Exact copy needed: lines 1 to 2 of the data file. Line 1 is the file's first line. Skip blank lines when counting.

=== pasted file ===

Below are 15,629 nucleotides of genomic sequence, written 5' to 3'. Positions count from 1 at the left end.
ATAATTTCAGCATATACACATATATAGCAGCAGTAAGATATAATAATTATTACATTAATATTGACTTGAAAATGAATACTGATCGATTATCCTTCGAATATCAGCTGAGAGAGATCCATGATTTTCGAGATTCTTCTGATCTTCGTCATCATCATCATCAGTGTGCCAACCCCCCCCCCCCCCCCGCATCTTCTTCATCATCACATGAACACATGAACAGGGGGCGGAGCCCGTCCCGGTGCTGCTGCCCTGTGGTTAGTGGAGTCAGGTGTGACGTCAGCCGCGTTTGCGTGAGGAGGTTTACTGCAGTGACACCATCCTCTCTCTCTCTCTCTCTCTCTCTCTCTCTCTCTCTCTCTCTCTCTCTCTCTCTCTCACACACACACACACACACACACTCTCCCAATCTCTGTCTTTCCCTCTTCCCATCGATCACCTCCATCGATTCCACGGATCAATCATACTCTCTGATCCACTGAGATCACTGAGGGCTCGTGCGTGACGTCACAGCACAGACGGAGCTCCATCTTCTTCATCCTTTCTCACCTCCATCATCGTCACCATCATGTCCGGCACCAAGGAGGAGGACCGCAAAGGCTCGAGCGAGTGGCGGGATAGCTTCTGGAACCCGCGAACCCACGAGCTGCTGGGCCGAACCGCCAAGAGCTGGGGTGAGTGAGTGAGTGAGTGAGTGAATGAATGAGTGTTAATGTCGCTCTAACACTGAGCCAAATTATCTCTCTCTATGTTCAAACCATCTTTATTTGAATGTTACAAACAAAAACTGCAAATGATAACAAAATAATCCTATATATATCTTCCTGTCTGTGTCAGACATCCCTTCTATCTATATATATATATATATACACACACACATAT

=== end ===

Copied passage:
Below are 15,629 nucleotides of genomic sequence, written 5' to 3'. Positions count from 1 at the left end.
ATAATTTCAGCATATACACATATATAGCAGCAGTAAGATATAATAATTATTACATTAATATTGACTTGAAAATGAATACTGATCGATTATCCTTCGAATATCAGCTGAGAGAGATCCATGATTTTCGAGATTCTTCTGATCTTCGTCATCATCATCATCAGTGTGCCAACCCCCCCCCCCCCCCCGCATCTTCTTCATCATCACATGAACACATGAACAGGGGGCGGAGCCCGTCCCGGTGCTGCTGCCCTGTGGTTAGTGGAGTCAGGTGTGACGTCAGCCGCGTTTGCGTGAGGAGGTTTACTGCAGTGACACCATCCTCTCTCTCTCTCTCTCTCTCTCTCTCTCTCTCTCTCTCTCTCTCTCTCTCTCTCTCACACACACACACACACACACACTCTCCCAATCTCTGTCTTTCCCTCTTCCCATCGATCACCTCCATCGATTCCACGGATCAATCATACTCTCTGATCCACTGAGATCACTGAGGGCTCGTGCGTGACGTCACAGCACAGACGGAGCTCCATCTTCTTCATCCTTTCTCACCTCCATCATCGTCACCATCATGTCCGGCACCAAGGAGGAGGACCGCAAAGGCTCGAGCGAGTGGCGGGATAGCTTCTGGAACCCGCGAACCCACGAGCTGCTGGGCCGAACCGCCAAGAGCTGGGGTGAGTGAGTGAGTGAGTGAGTGAATGAATGAGTGTTAATGTCGCTCTAACACTGAGCCAAATTATCTCTCTCTATGTTCAAACCATCTTTATTTGAATGTTACAAACAAAAACTGCAAATGATAACAAAATAATCCTATATATATCTTCCTGTCTGTGTCAGACATCCCTTCTATCTATATATATATATATATACACACACACATAT